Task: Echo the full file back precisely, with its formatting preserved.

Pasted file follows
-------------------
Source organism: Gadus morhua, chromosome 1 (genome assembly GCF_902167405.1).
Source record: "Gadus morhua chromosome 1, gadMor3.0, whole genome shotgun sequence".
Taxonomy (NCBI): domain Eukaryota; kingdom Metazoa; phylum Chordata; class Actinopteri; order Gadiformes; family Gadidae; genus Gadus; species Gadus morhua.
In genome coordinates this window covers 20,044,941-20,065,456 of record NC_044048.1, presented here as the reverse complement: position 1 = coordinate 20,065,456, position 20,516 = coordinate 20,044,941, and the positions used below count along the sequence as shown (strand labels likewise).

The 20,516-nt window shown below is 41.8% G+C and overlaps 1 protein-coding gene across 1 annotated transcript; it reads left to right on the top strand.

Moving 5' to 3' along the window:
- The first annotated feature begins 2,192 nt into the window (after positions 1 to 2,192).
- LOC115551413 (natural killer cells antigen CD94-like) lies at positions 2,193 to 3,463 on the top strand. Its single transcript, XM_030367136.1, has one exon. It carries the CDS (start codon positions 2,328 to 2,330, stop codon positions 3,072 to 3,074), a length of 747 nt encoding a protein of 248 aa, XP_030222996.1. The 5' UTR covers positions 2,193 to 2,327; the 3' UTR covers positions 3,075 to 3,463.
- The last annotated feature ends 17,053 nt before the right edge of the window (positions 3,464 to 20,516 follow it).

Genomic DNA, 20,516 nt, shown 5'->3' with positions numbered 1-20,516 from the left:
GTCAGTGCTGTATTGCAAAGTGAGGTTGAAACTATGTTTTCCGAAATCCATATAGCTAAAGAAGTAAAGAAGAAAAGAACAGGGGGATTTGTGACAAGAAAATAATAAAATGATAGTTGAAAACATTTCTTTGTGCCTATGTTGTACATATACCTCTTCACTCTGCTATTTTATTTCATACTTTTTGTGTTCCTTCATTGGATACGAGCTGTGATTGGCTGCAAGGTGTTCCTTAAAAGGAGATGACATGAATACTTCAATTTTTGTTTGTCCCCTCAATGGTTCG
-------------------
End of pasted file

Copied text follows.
Source organism: Gadus morhua, chromosome 1 (genome assembly GCF_902167405.1).
Source record: "Gadus morhua chromosome 1, gadMor3.0, whole genome shotgun sequence".
Taxonomy (NCBI): domain Eukaryota; kingdom Metazoa; phylum Chordata; class Actinopteri; order Gadiformes; family Gadidae; genus Gadus; species Gadus morhua.
In genome coordinates this window covers 20,044,941-20,065,456 of record NC_044048.1, presented here as the reverse complement: position 1 = coordinate 20,065,456, position 20,516 = coordinate 20,044,941, and the positions used below count along the sequence as shown (strand labels likewise).

The 20,516-nt window shown below is 41.8% G+C and overlaps 1 protein-coding gene across 1 annotated transcript; it reads left to right on the top strand.

Moving 5' to 3' along the window:
- The first annotated feature begins 2,192 nt into the window (after positions 1 to 2,192).
- LOC115551413 (natural killer cells antigen CD94-like) lies at positions 2,193 to 3,463 on the top strand. Its single transcript, XM_030367136.1, has one exon. It carries the CDS (start codon positions 2,328 to 2,330, stop codon positions 3,072 to 3,074), a length of 747 nt encoding a protein of 248 aa, XP_030222996.1. The 5' UTR covers positions 2,193 to 2,327; the 3' UTR covers positions 3,075 to 3,463.
- The last annotated feature ends 17,053 nt before the right edge of the window (positions 3,464 to 20,516 follow it).

Genomic DNA, 20,516 nt, shown 5'->3' with positions numbered 1-20,516 from the left:
GTCAGTGCTGTATTGCAAAGTGAGGTTGAAACTATGTTTTCCGAAATCCATATAGCTAAAGAAGTAAAGAAGAAAAGAACAGGGGGATTTGTGACAAGAAAATAATAAAATGATAGTTGAAAACATTTCTTTGTGCCTATGTTGTACATATACCTCTTCACTCTGCTATTTTATTTCATACTTTTTGTGTTCCTTCATTGGATACGAGCTGTGATTGGCTGCAAGGTGTTCCTTAAAAGGAGATGACATGAATACTTCAATTTTTGTTTGTCCCCTCAATGGTTCG